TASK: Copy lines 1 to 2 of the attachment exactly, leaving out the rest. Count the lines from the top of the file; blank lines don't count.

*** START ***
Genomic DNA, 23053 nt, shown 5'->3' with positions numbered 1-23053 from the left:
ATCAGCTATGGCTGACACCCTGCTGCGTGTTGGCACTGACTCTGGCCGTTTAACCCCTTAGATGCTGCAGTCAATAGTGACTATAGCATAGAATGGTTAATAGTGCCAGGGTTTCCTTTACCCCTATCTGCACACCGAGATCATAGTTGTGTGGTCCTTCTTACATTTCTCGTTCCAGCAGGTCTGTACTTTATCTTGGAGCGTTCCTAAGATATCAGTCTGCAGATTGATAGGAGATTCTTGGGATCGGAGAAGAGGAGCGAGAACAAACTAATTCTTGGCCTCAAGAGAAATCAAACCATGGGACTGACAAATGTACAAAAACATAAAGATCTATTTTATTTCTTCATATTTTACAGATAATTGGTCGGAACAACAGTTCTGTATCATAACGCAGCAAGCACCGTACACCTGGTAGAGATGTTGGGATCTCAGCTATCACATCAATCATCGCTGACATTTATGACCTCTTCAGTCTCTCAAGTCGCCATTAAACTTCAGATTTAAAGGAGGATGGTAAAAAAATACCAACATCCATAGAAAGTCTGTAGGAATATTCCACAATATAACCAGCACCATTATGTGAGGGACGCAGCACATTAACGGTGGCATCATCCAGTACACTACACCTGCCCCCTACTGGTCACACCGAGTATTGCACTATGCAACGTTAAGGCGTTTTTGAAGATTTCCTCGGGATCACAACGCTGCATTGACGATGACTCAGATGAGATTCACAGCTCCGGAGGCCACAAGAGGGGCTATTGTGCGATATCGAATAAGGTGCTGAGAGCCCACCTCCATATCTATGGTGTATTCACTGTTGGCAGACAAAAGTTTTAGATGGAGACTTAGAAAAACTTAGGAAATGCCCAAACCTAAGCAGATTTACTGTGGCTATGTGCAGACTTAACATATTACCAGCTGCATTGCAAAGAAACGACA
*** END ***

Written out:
Genomic DNA, 23053 nt, shown 5'->3' with positions numbered 1-23053 from the left:
ATCAGCTATGGCTGACACCCTGCTGCGTGTTGGCACTGACTCTGGCCGTTTAACCCCTTAGATGCTGCAGTCAATAGTGACTATAGCATAGAATGGTTAATAGTGCCAGGGTTTCCTTTACCCCTATCTGCACACCGAGATCATAGTTGTGTGGTCCTTCTTACATTTCTCGTTCCAGCAGGTCTGTACTTTATCTTGGAGCGTTCCTAAGATATCAGTCTGCAGATTGATAGGAGATTCTTGGGATCGGAGAAGAGGAGCGAGAACAAACTAATTCTTGGCCTCAAGAGAAATCAAACCATGGGACTGACAAATGTACAAAAACATAAAGATCTATTTTATTTCTTCATATTTTACAGATAATTGGTCGGAACAACAGTTCTGTATCATAACGCAGCAAGCACCGTACACCTGGTAGAGATGTTGGGATCTCAGCTATCACATCAATCATCGCTGACATTTATGACCTCTTCAGTCTCTCAAGTCGCCATTAAACTTCAGATTTAAAGGAGGATGGTAAAAAAATACCAACATCCATAGAAAGTCTGTAGGAATATTCCACAATATAACCAGCACCATTATGTGAGGGACGCAGCACATTAACGGTGGCATCATCCAGTACACTACACCTGCCCCCTACTGGTCACACCGAGTATTGCACTATGCAACGTTAAGGCGTTTTTGAAGATTTCCTCGGGATCACAACGCTGCATTGACGATGACTCAGATGAGATTCACAGCTCCGGAGGCCACAAGAGGGGCTATTGTGCGATATCGAATAAGGTGCTGAGAGCCCACCTCCATATCTATGGTGTATTCACTGTTGGCAGACAAAAGTTTTAGATGGAGACTTAGAAAAACTTAGGAAATGCCCAAACCTAAGCAGATTTACTGTGGCTATGTGCAGACTTAACATATTACCAGCTGCATTGCAAAGAAACGACA